SUWA Grassroots Leaders Retreat, Moab, Utah
May 14-16, 2010
Blog entry by Stephen Trimble
We were exhilarated by the setting—Canyonlands Field Institute—nestled against the buttes and spires separating Utah’s Professor and Castle valleys. The La Sal Mountains rose to elegant snowy points, upcanyon, and sunset dramatized the red buttresses of Fisher Towers to the north. We were even more energized by the big hearts of the people who came together here for a weekend in mid-May.
Twenty SUWA grassroots activists and staff gathered from across the country to brainstorm and strategize about how best to take advantage of this moment of opportunity. How do we influence the Obama administration—so much more receptive to wilderness and conservation than the appalling corporate shills of the Bush administration? How do we convince senators intent on keeping their jobs to become champions for our cause? And how can we influence the negotiations happening in four Utah counties right now in rooms with doors mostly closed? Will those new county-by-county bills craft compromises that increase protection for Utah wilderness?
We sifted through a whirlwind of ideas. We worked from the institutional
memories of old-timers like Wayne Hoskisson, Utah chapter chair of the Sierra Club, from the brilliant grassroots organizing instincts of SUWA’s Deeda Seed and Terri Martin, from the quiet backcountry passion of Massachusetts photographer Harvey Halpern, and from the patient political chops of Clayton Daughenbaugh, SUWA’s Midwest organizer.
We paid particular attention to Colorado, where Senator Mark Udall is the perfect candidate to become a champion for Utah wilderness. With his years of experience as an Outward Bound instructor in southern Utah, no member of Congress is more intimately familiar with the canyons of the redrock backcountry. A cohort of conservation leaders from Colorado along with younger folks new to the fight returned home ready to convince Senator Udall to be courageous “and step into his legacy,” in Terri Martin’s words.
SUWA’s Brooke Williams updated us on the San Juan County negotiations. Deeda Seed described the upcoming media campaign to “mainstream” the fight, to make wilderness preservation a family value. Jackie Feinberg did her best to educate us old geezers on how to effectively use social networking media. Mark Meloy described his “Celebrate Cedar Mesa” event planned for June 12th to rally the local troops to speak for Cedar Mesa’s stunning scenic and cultural wilderness values. “The battle is won if you can organize the choir,” Mark says.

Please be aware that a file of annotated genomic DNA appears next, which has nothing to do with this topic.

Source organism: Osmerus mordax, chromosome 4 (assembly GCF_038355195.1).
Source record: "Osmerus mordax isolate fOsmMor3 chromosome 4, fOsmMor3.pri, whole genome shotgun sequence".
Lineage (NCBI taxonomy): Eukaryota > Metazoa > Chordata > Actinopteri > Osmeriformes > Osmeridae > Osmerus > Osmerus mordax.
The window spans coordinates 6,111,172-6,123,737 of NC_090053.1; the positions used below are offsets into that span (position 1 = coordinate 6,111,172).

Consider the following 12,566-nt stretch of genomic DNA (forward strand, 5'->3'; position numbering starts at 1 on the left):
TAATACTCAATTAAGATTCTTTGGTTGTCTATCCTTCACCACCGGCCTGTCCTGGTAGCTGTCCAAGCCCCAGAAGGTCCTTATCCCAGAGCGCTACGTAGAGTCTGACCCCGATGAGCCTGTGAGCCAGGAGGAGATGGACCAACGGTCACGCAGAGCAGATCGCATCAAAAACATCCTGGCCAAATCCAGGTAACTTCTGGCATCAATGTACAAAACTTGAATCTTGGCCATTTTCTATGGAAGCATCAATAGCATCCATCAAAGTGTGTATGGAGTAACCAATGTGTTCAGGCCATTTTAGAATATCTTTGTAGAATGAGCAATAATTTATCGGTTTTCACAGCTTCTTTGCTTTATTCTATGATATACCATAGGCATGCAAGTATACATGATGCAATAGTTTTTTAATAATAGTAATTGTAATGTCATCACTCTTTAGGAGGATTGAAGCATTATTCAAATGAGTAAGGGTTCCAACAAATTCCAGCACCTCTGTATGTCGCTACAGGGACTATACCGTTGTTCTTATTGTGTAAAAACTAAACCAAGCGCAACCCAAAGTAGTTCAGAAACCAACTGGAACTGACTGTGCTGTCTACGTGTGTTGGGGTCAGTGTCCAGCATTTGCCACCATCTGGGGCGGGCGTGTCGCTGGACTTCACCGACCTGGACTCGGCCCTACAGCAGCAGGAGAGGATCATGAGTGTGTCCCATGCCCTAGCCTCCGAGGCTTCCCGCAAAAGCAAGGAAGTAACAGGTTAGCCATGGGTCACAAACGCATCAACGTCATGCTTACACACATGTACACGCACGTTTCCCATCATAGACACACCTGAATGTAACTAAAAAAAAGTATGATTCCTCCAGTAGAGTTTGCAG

A former leader of SUWA, Larry Young, once told me: “We know the truth. We just have to keep repeating it.” The truth—the facts of Utah wilderness issues—guided our weekend discussion. They bear repeating, for they frame every pitch we make.
The acreage in the Redrock Wilderness Act holds less than 1 week of oil, just four weeks of natural gas. A majority of Utahns support preservation of 9 million acres or more of Utah BLM wilderness. SUWA has succeeded in halting a fifty-year loss of wilderness; under SUWA’s watch, only 1 percent has been lost since the Citizen’s Inventory. Wherever the BLM has gone back into the field to reinventory, they agree with the citizen’s inventory about 90 percent of the time.
These are the facts. Just keep repeating them.
We began with a night of rain, swaddled in fleece and Gore-tex, and ended in shorts and t-shirts two days later, swatting gnats. We hiked together in the canyons, to petroglyphs on a high outcrop, to the waterfall deep in Mary Jane Canyon. As always, conversations on these walks generated connections that will ripple outward for years.
And then we went home. George Handley returned to his students at BYU, to galvanize wilderness sensibility in this unlikeliest of audiences. Mike Painter went home to San Francisco to continue his tireless efforts as director of Californians for Western Wilderness. Bev and Dave Wolf headed down the road to photograph for as many days as they could squeeze in before taking those images home to Michigan, where they will show them at SUWA and Sierra Club meetings and sign up new activists.
It’s lifelong work. Terri Martin and I reminisced about our first meeting almost thirty years ago in Moab during the fight against proposed nuclear waste dumps near Canyonlands in the early 1980s. I expect many of us will be seeing each other again for years to come at events like this one. I just hope that those future events include some celebrations of success along with strategizing defense for these wilderness redrock canyons we all cherish.